By Marika Sboros 

It’s official. US President Donald Trump is obese and shorter than he claims to be.

Trump physician Sean Conley has released his patient’s latest physical exam results. Despite (or perhaps because of) the results, Conley declared Trump to be in rude, good health.

He also predicted that Trump’s “good” health would continue throughout his presidency. And forever after.

Conley is the first psychic physician to serve the White House incumbent. His medical crystal ball, however, is faulty.

Other US MDs are not so sanguine about Trump’s health. It turns out Trump is more obese than Conley claims. He also has more serious health problems in body and mind than Conley’s crystal ball reveals.

Conley claims that at a weight of 243 pounds and height of 6 feet 3 inches, Trump’s BMI (body mass index) is 30.4. Trump regularly claims the same height. BMI is a standard calculation of body weight in relation to height. Doctors use it to diagnose if someone is overweight or obese. Anything above 30 is considered obese.

Size, height matter

But Trump is shorter than he and Conley claim. He is no taller than 6 foot 1 inch. That’s obvious from photographs of Trump next to other leaders. Such as former US President Barack Obama who is just over 6 foot 1 inch.

And Canadian President Justin Trudeau who really is 6 foot 3 inches.

Experts say the height claim is just a symptom of a serious mental problem from which Trump suffers: pathological lying. In other words, a chronic inability to tell the truth.

Of course, it’s not the worst lie to say you are taller than you really are. It’s in the nature of those with narcissistic personality disorder to be vain liars. Psychologists also say it proves that if you lie about the small (or short) things, you’re more likely to lie about the big and spin taller tales. Trump’s former physician Ronny Jackson also reported that Trump is taking the common male hair-loss drug Propecia (finasteride). Among side effects of finasteride are impotence and loss of sex drive. But those are for another article.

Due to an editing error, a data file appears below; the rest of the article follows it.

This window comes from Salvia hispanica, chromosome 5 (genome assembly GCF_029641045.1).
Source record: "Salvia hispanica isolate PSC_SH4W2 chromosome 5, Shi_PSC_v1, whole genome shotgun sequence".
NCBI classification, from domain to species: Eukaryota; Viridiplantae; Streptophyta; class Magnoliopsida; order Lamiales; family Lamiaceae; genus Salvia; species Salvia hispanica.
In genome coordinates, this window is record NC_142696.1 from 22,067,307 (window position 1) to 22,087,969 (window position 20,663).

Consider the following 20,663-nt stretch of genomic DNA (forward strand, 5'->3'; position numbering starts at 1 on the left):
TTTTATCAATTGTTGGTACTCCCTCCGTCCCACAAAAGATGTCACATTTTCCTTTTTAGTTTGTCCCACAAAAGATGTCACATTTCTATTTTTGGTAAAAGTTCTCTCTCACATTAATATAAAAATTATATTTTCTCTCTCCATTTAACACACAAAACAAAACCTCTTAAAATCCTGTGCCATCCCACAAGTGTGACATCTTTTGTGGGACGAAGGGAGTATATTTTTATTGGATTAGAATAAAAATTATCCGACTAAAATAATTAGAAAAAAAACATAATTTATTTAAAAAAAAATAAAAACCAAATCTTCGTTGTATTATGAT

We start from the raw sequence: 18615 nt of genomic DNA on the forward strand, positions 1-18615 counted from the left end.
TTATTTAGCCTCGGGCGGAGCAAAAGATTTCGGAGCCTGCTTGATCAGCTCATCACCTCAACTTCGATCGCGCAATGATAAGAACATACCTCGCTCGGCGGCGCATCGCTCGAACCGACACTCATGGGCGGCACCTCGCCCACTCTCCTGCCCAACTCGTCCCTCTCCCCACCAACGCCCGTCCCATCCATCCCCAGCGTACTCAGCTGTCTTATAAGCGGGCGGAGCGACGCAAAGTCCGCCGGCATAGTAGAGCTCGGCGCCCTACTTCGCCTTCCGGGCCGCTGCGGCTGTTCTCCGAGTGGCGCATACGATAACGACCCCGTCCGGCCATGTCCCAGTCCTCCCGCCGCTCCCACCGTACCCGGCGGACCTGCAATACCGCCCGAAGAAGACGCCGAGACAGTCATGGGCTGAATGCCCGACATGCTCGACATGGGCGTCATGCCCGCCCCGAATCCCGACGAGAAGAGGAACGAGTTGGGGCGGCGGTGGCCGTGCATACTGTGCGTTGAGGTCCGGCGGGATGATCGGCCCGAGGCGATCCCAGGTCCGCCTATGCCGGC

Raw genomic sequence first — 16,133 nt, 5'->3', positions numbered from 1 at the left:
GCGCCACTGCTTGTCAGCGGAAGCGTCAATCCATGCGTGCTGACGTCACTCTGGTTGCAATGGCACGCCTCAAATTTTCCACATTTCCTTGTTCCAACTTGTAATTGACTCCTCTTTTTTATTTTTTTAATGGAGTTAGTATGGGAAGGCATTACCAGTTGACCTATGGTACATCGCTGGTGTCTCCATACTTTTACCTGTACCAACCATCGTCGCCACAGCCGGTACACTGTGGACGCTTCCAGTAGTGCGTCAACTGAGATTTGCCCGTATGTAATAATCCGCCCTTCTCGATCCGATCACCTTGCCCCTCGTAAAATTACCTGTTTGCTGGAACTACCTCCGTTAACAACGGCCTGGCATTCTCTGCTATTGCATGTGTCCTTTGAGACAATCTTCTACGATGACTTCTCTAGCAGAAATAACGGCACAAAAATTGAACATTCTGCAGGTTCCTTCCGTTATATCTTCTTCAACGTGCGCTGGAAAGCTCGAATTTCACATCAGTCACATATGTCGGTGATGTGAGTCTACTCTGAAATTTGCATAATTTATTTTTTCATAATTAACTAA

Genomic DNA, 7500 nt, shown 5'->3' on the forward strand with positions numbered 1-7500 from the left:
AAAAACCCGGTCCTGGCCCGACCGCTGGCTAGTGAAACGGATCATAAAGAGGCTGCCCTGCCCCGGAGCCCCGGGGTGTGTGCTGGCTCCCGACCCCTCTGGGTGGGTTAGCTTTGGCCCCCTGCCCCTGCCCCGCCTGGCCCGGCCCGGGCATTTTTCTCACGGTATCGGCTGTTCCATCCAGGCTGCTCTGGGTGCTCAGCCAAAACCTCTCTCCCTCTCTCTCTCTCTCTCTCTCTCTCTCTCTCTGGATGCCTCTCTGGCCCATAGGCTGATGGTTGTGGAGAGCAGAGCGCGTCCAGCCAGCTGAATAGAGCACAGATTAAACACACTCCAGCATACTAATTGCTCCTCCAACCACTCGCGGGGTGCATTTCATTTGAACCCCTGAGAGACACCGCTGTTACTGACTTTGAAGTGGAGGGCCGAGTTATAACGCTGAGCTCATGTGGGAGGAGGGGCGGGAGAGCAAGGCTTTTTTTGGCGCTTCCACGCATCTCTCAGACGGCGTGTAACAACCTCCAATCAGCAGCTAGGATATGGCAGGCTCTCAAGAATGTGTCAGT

On a more mundane level, the lie about height means that Trump’s BMI is higher than 30.4. But BMI, as the experts will tell you, is not a good predictor of overall health. More important is percentage of body fat and evidence of other symptoms of ill-health. That proves the possibility of being “skinny-fat” – to be thin and have a body-fat percentage that puts health at risk.

All of which Conley appears oblivious or conveniently ignores..

Metabolism madness

Some MDs tell me that just by looking at Trump, they can see that he has a serious metabolic condition:  insulin resistance (IR). IR is epidemic worldwide, including in the US.

Among the common symptoms of IR, are not just Trump’s puffy, bloated face and skin. (The fake tan doesn’t hide the pallid, pasty condition of his skin, they say.) Another symptom is the excess adipose tissue or “tyres” round his middle. Adipose tissue is the medical profession’s euphemism for excess body fat.

Robust research shows that IR ups the risk of obesity and type 2 diabetes. The medico-scientific jury is still out on which comes first, obesity or diabetes. But  both are epidemic in the US as in many other countries. Obesity and type 2 diabetes are now so common that US doctors often refer to it as diabesity.

IR also significantly increases the risk of heart disease. The “tyres” around Trump’s middle are from what doctors call “visceral” fat in the abdominal area. Visceral fat is dangerous not just because it “migrates” to surrounding organs that include heart, liver and kidneys. It is also a sign of bodily inflammation that can affect cognitive function.

IR also raises the risk of cancer and dementia diseases, such as Alzheimer’s. Dementia is now becoming so prevalent that doctors are referring to it as type 3 diabetes.

And that’s just not good news for longevity in body and mind.

Trump’s health ‘dirty’?

So where does that leave Trump, with his supposed “clean” bill of health? It’s muddy because obesity can be a complex issue. Or at least, orthodox medical doctors and dietitians like to say it’s complex.

They also like say that obesity is the result of gluttony and sloth. In other words, all you need to do to lose weight is eat less and more.

Growing numbers of MDs and dietitians don’t buy into that conventional “wisdom”. They say that’s it’s a myth that weak research created – and processed food, drink and drug industries perpetuate and feed off because they make billions from it.

Research also shows that the most common cause of IR is a high-carbohydrate, low-fat diet. In other words, the SAD (standard American diet). Trump’s penchant for high-sugar, junk-food binges, late-night cheeseburger meals, and pictures of him drinking sugar-free soft-drinks and snacking on potato crisps suggests that his diet is indeed SAD.

US physician William Wilson has a long-standing interest in obesity. He says many “experts” have got it all wrong. Wilson has unpacked the obesity issue and Trump’s health in an entertaining blog. Here’s some of what he said. (Scroll down to read it in full.)